It sounds like the title of an industrial relations best- seller.
It isn’t, but it could be a clarion call to the voluntary sector across Cambridgeshire to engage with business.
Let me explain…
I read the Support Cambridgeshire State of the Sector Survey for 2017 with some interest. For the first time, it asked the voluntary sector about the support they received form business, and what the nature of such support looked like. The voluntary sector includes charities, community organisations and Friends of Groups, of which there are many.
There’s life out there:
We all know that local business lives and works in local communities. My own personal view is that it’s in businesses best interests to work with the voluntary sector and its communities, not out of pure altruism, or because their Corporate and Social Responsibility Policy requires them to do so, but because it opens that business to new perspectives and new markets. It personally develops staff, and enables business to share their learning experiences.
I was heartened to see that 36% of those community organisations surveyed said that had received some support from local business, and that most of that support had been given face to face by the business concerned. So no shortage of direct interaction there then..!!
I was more concerned about the following statistic: Of those community organisations that had received support from local business, 42% (almost half) felt they needed no further assistance.
The one shot deal:
I have been contacted by numerous large companies over the past 12 months seeking a team building day, dredging ponds or clearing shrub. Whilst these days are undoubtedly useful for the voluntary sector, they can be limiting (not every community organisation has a pond to dredge after all) and can require a great deal of planning and resource on behalf of the community organisation concerned. Could this be a reason for that statistic?
Or could it simply be that the voluntary sector has yet to grasp the nettle in understanding the importance of on-going support from local business, and that we still fail to talk each other’s language.
So my first resolution on the back of these survey results is to find out.
I need some help:
Of those organisations that had never received any support from business, 79% said they wanted some. Top of their hit list was assistance in marketing and fundraising. Not surprising really.
The voluntary sector is becoming increasingly more competitive, and funding ever harder to achieve and sustain. Funders want more bang for their buck, with more demonstrable evidence of impact for the money given. Finding other forms of income, above and beyond achieving grant funding is becoming essential for the sector, and good quality marketing can give organisations an edge over their competitors. I guess a marketer would call that a USP (the Unique Selling Proposition).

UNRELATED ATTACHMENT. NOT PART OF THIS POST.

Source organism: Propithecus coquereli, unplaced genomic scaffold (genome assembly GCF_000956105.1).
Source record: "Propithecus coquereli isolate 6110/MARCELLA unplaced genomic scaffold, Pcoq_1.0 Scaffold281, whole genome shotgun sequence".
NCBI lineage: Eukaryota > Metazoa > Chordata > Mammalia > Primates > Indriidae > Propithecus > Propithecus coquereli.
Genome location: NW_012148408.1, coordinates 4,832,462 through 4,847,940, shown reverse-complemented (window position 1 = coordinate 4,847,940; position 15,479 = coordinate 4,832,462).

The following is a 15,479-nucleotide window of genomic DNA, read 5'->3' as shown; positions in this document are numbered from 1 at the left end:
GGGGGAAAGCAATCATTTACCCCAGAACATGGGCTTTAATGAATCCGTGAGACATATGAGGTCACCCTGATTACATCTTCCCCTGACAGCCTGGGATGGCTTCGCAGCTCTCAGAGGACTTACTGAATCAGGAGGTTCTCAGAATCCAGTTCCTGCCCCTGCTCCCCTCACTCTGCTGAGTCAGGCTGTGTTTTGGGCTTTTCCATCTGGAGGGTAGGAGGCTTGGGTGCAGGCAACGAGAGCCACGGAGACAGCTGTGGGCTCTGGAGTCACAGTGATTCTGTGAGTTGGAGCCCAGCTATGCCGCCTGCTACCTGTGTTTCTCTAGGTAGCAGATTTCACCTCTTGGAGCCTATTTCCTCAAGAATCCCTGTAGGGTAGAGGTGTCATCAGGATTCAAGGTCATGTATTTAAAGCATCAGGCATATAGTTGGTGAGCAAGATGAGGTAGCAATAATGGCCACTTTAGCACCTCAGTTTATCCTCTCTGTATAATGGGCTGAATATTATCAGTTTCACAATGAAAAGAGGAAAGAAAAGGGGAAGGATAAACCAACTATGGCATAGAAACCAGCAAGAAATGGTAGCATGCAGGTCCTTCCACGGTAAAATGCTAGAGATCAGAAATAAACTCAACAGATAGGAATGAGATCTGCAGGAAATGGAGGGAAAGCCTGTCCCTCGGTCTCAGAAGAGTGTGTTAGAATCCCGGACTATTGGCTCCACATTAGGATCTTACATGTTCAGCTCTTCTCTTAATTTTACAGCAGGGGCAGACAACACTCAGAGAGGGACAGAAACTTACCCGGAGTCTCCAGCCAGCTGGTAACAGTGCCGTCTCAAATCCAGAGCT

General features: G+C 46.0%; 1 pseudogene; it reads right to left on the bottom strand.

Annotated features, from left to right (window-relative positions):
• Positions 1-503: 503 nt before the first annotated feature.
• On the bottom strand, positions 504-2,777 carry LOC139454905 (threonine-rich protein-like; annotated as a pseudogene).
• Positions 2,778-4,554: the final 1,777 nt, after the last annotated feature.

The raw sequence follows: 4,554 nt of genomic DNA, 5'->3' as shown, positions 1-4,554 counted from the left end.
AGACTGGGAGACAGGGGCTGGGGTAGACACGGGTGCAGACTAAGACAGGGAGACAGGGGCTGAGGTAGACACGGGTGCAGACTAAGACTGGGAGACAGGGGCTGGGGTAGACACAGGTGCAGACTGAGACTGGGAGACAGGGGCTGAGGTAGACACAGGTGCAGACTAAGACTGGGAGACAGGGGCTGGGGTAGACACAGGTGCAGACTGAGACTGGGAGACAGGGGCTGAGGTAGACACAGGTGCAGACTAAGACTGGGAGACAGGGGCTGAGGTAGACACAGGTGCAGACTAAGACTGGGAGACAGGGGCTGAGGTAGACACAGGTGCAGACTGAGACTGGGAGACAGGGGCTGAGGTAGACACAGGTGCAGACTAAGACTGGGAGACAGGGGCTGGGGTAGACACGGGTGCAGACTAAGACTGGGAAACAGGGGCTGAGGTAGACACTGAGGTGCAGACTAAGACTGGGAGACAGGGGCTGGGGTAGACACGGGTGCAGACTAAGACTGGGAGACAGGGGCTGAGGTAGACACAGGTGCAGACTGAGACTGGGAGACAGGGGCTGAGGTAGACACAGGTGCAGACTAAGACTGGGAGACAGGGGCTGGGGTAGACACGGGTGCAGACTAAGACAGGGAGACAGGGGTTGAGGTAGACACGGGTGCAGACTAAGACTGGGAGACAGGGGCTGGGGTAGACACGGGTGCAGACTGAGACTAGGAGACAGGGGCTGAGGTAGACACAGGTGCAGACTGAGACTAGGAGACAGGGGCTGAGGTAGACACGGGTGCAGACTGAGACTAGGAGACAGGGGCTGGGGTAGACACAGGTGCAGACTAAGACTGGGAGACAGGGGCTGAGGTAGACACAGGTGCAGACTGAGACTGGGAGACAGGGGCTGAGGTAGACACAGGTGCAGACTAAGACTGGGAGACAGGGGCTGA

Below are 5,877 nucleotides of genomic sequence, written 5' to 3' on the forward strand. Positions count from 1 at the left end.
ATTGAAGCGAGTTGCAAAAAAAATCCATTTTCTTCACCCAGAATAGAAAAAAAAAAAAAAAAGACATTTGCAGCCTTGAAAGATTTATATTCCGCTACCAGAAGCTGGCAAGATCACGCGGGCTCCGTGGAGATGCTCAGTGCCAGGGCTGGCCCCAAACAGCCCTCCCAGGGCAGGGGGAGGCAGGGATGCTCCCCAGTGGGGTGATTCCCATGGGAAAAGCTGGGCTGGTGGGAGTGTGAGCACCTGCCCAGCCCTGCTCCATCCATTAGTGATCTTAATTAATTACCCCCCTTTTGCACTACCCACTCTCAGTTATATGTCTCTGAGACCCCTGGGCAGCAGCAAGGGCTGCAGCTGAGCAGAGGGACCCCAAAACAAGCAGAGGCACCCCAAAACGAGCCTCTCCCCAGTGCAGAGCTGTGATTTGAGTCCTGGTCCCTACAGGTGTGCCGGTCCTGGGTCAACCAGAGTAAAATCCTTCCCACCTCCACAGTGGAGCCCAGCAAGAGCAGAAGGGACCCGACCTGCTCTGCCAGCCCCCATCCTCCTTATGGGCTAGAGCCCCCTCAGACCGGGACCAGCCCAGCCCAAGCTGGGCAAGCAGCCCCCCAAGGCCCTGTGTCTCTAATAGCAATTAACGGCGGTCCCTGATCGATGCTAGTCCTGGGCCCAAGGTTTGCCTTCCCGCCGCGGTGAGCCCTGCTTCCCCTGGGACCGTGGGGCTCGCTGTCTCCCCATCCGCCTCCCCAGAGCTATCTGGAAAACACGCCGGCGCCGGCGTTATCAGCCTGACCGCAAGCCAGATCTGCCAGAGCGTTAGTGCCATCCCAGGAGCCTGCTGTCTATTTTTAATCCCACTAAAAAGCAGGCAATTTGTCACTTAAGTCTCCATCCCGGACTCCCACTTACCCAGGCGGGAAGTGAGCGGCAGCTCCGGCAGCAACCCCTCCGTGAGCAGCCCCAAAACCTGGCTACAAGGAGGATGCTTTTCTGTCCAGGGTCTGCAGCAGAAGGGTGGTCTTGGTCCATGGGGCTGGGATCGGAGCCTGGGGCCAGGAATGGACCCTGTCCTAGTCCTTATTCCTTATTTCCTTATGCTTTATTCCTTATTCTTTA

Raising income through fundraising activities is an ever useful weapon in the armoury of community organisations: Time-banking is a great example of that, with successful local events and crowd-funders seen as integral to the way they operate.
To broker or not to broker:
I have read a lot over the past 12 months about how to engage with business. Every commentator believes that business working with communities has to be the way forward, yet most of the schemes I have seen which try to broker a relationship between business and communities appears to be struggling. Evidence suggests that community groups face considerable barriers when approaching business for help and support, and brokerage is seen as key to overcoming these. I am not convinced. Having struggled to broker relationships with business across Cambridgeshire over the past 12 months, there could be another, more simpler way of bringing two or more parties together.
Perhaps we should take a different view. Maybe community groups should simply be trained to make the ask of business, and so called brokers should monitor the results. This is what infrastructure organisations do really well. We train, support and advise, and monitor the impact.
It seems to me that some of our community organisations have got on with the business of engaging with business without any brokerage whatsoever, so perhaps we can learn from them.
I feel a second resolution coming on: I will talk to these groups and get them together in a best practice masterclass on how they did what they did. Others can then learn from the experience, and training needs can be identified. Once again, this is what Infrastructure organisations do really well, bringing people together to talk and share learning, skills and challenges.
Give us a shift:
I guess that’s the clarion call really. Confident and passionate community organisations, trained and capable of asking support from business when they need it.
We all know that relationships are crucial in any walk of life, and this is no different. One small thing can lead to larger others: The call to Give us a shift could lead to donations, good-will gifts, the transfer of knowledge and skill and ultimately, better relations (beyond the world of Corporate and Social Responsibility Policy documents) – and who doesn’t want that.
The role of infrastructure is to harness the energy that already exists, and make sure people know about it in order to replicate it. Looks like I have some planning to do….???
A personal viewpoint from Russell Rolph, Development Manager of Support Cambridgeshire, commenting on the results of the Annual State of the Sector Survey 2017.